By Kimra Major-Morris, Esq.
What are your business’ assets? Computers, office furniture, and vehicles are wonderful to own, but we know those things quickly depreciate. This is the main reason why intellectual property is one of the most valuable assets a business can own. More importantly, licensing intellectual property rights is a great way to create an exit strategy, build generational wealth, and leave a legacy to be proud of. Yet, an overwhelming number of business plans don’t even address intellectual property as a potential asset. A basic understanding of copyrights, trademarks, trade secrets, and patents can go a long way, and a lack of understanding can rob future generations.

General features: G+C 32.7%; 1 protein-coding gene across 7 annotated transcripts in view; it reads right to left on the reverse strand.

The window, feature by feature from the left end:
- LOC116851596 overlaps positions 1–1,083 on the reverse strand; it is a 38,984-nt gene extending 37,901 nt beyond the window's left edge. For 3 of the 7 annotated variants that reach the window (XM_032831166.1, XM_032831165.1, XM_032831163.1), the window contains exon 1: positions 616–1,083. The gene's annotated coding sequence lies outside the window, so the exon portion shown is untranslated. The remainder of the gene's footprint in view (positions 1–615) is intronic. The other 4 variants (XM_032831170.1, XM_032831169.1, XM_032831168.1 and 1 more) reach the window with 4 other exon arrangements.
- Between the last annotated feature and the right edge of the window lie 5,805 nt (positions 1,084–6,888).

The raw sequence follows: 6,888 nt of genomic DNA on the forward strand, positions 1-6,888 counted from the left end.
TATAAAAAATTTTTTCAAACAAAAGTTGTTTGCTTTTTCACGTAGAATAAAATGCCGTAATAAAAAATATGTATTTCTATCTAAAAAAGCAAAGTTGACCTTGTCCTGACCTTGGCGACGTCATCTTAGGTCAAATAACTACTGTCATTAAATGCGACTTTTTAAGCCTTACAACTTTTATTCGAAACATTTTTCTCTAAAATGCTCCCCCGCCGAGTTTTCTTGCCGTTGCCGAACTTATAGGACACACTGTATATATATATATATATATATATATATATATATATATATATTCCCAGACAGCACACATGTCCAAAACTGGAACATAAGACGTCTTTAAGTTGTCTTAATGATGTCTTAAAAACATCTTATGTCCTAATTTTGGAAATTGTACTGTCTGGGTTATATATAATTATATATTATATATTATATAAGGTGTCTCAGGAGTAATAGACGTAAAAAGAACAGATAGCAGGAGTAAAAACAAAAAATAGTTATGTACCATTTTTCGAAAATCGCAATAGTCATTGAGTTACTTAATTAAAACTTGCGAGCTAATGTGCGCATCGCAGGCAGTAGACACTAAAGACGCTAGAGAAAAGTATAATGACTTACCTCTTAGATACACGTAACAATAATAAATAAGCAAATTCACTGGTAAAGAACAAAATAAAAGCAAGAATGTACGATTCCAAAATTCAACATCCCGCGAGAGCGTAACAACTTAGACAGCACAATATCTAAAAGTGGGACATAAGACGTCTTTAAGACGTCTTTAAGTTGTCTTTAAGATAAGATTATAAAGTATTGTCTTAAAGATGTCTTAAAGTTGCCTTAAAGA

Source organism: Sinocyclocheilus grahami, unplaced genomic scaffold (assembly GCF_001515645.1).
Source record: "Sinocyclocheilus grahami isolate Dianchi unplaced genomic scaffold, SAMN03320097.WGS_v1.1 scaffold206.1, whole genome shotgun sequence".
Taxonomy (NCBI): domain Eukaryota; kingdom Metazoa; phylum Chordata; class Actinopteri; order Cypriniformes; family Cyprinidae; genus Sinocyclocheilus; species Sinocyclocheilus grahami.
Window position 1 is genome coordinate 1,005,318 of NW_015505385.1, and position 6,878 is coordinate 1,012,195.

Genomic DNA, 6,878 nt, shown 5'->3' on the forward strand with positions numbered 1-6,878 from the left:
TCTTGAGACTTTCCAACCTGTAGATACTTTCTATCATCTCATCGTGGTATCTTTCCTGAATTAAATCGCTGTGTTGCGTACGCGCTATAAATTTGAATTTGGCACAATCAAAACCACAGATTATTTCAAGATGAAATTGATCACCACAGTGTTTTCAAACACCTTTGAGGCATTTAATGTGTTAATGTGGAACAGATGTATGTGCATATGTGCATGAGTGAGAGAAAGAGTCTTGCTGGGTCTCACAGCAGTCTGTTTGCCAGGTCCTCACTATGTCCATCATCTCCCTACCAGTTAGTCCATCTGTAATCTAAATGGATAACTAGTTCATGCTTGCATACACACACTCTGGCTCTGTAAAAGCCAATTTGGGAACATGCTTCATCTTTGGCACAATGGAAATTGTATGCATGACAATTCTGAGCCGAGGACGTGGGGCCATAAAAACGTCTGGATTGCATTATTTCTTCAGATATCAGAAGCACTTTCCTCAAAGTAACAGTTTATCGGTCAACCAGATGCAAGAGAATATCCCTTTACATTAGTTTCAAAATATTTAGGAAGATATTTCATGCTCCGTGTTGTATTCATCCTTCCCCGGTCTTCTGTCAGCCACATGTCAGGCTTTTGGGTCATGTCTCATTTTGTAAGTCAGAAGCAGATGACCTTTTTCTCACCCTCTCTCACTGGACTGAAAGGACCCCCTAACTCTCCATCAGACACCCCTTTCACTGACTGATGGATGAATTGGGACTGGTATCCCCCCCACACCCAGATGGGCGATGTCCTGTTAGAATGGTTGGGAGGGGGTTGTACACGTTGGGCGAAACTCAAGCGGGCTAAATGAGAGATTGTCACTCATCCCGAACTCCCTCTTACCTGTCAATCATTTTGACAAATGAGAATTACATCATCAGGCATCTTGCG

First, copyrights are unique expressions of ideas in tangible form. The company’s website copy, photos, brand designs, and newsletters are examples of copyrightable content. Proprietary processes, formulas, and mailing lists that are the driving force of the company’s success are potential trade secrets. KFC’s blend of herbs and spices is an example. A business might also have its own software app or other novel technology that qualifies for patent protection. Finally, trademarks are the face of the business – the logo, the business name, the slogan, and other brand identifiers. Properly vetting the trademark is key to a strong brand, ownership, enforcement, and monetization.